“When you talk about sacramentalizing forgiveness you’ve got to have some sort of psychological receptivity and appreciation of forgiveness. If a kid has never felt forgiven by one of his parents, what’s going to be the basis for him thinking about ‘What does it mean for God to forgive me?’”

Forgiveness must not only be offered in the Sacrament of Reconciliation, but repeatedly proclaimed elsewhere, says Father Gordon.

“I think we need to preach forgiveness,” he says. “We need to create a culture of forgiveness, starting with the family. Pope Francis is talking about this a lot. He acknowledges himself as a sinner. The recent popes have talked about it, but it hasn’t been picked up, the idea that you can’t have justice without forgiveness. That falls on deaf ears in terms of the world’s consciousness. In international relations, for example there’s never the thought that conflicting factions might be called at some point to forgive one another. That’s why that reconciliation approach that Nelson Mandela inaugurated in South Africa was such a remarkable and remarkably effective thing in a country that was terribly torn. But then, you notice what a profound exception he is.”

At the confessional level, Father Gordon is more optimistic.

“My impression is that most priests are more compassionate in the confessional than they are in anyplace else in their lives,” he says. “They rise to the occasion and are their best selves. But you still have some of this imprudent questioning. That’s the problem with the priest who hasn’t experienced forgiveness. He doesn’t know what he’s doing. But the person who comes to confession is already under the influence of the grace of forgiveness, or he wouldn’t come.”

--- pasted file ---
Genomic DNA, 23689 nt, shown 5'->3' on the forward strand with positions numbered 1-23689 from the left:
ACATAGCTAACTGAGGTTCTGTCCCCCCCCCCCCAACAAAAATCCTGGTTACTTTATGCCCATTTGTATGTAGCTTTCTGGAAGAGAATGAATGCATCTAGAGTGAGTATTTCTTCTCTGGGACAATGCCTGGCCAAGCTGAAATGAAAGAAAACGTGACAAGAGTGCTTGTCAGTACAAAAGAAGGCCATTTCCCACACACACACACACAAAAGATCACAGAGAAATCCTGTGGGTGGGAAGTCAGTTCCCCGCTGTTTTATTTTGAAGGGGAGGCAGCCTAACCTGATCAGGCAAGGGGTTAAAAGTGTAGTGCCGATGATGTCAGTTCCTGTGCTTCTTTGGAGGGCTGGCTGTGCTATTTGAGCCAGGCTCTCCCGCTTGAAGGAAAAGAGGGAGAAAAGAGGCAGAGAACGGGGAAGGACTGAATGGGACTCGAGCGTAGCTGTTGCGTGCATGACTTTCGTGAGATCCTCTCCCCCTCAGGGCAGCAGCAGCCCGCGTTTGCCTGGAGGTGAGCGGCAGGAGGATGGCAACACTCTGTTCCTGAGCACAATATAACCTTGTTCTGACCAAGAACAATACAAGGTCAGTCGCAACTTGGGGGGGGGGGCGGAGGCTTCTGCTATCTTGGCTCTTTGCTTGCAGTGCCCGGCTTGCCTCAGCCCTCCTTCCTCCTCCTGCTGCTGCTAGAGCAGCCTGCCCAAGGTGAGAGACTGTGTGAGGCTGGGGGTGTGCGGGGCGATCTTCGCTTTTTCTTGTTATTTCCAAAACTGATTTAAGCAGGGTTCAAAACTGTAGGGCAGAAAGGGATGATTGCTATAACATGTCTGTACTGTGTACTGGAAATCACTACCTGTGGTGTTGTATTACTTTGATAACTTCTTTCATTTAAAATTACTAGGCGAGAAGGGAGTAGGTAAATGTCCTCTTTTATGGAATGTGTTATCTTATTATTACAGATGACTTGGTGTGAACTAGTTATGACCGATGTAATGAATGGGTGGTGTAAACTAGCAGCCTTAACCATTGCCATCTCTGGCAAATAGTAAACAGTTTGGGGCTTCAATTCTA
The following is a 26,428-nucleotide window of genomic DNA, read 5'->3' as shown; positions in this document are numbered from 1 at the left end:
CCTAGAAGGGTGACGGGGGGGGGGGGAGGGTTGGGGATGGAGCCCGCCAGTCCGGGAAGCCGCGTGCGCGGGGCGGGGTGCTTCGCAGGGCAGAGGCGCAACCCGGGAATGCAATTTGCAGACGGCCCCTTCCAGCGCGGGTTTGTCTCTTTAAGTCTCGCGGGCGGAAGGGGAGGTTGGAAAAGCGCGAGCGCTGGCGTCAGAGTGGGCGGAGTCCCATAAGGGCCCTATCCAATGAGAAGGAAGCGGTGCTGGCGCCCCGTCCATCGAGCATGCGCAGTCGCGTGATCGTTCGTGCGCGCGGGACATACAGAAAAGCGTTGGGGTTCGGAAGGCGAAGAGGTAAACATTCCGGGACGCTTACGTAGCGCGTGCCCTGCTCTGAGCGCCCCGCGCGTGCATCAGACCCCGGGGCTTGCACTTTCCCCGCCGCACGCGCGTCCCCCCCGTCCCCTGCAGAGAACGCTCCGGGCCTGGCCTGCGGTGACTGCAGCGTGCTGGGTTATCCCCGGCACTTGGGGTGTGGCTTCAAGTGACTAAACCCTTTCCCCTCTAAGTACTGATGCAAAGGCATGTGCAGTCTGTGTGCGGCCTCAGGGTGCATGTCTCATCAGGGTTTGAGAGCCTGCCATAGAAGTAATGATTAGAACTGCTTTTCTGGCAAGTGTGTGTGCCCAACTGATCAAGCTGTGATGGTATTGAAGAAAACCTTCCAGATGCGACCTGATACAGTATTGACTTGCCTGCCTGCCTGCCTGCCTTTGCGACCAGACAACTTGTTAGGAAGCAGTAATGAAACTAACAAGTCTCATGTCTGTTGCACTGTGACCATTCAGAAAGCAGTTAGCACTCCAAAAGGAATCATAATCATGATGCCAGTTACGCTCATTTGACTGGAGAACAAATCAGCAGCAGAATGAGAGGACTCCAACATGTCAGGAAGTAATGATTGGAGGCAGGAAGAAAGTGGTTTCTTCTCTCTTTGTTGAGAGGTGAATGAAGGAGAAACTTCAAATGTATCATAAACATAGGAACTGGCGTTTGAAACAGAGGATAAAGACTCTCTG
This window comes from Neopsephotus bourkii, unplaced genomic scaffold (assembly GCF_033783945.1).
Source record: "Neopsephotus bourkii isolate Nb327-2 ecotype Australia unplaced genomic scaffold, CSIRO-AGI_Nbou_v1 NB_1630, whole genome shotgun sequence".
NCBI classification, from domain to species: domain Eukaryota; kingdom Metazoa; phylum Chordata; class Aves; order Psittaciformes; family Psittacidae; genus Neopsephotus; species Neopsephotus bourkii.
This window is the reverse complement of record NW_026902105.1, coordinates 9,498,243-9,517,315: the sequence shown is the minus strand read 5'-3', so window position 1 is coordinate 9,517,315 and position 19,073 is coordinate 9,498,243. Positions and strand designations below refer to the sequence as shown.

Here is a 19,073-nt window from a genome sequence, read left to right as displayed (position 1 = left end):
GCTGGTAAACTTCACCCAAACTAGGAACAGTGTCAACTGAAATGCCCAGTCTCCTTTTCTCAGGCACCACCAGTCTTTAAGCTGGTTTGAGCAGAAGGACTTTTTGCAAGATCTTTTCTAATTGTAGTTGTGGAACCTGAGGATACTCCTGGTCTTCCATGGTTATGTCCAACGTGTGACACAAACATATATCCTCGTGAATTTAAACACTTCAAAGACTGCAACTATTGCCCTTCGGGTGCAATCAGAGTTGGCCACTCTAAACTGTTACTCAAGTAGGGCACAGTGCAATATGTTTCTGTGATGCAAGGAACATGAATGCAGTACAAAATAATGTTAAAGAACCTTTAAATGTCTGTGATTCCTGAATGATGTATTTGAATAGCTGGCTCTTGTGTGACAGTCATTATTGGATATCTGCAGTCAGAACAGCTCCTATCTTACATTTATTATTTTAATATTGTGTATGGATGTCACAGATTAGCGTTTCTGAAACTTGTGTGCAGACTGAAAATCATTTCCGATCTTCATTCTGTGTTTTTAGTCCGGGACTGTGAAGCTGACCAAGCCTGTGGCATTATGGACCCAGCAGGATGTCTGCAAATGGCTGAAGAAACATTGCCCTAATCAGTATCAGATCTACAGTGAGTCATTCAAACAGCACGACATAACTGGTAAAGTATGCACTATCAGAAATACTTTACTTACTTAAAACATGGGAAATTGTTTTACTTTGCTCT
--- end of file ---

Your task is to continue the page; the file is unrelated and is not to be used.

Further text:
Most priests, says Father Gordon, have learned that shame has no place in the confessional.

“In the breviary that we say in evening prayer every Thursday we do one of the canticles from the Book of Revelation,” he says, “and a key line in that canticle is ‘The accuser of our brothers is cast out who night and day accused them before God.’ The idea is that the Messiah has come into the world and he repudiates the accuser. The word for the accuser here is the same word as Satan. Satan is the one who told Adam and Eve they ought to be ashamed of themselves—not of what they did, but of themselves. So it’s that shaming that’s the work of the accuser. If the priest shames the penitent, he’s playing the role not of the Messiah, not of Christ the liberator, he’s playing the role of Satan. It’s a pretty strong image.”

The Sacrament of Reconciliation, says Father Gordon, is, or should be, entirely about forgiveness and the unconditional love of God.

“Forgiveness,” he says, “is as radical as the resurrection of the dead. The mystery of the forgiveness of sins is mirrored in the Resurrection of Christ. I would suggest to someone who hasn’t been to confession in a long time that most people find it helpful to experience real forgiveness in their lives, and especially forgiveness of the Lord. It’s possible in the Sacrament of Reconciliation to experience that. And that’s a gift and a grace.”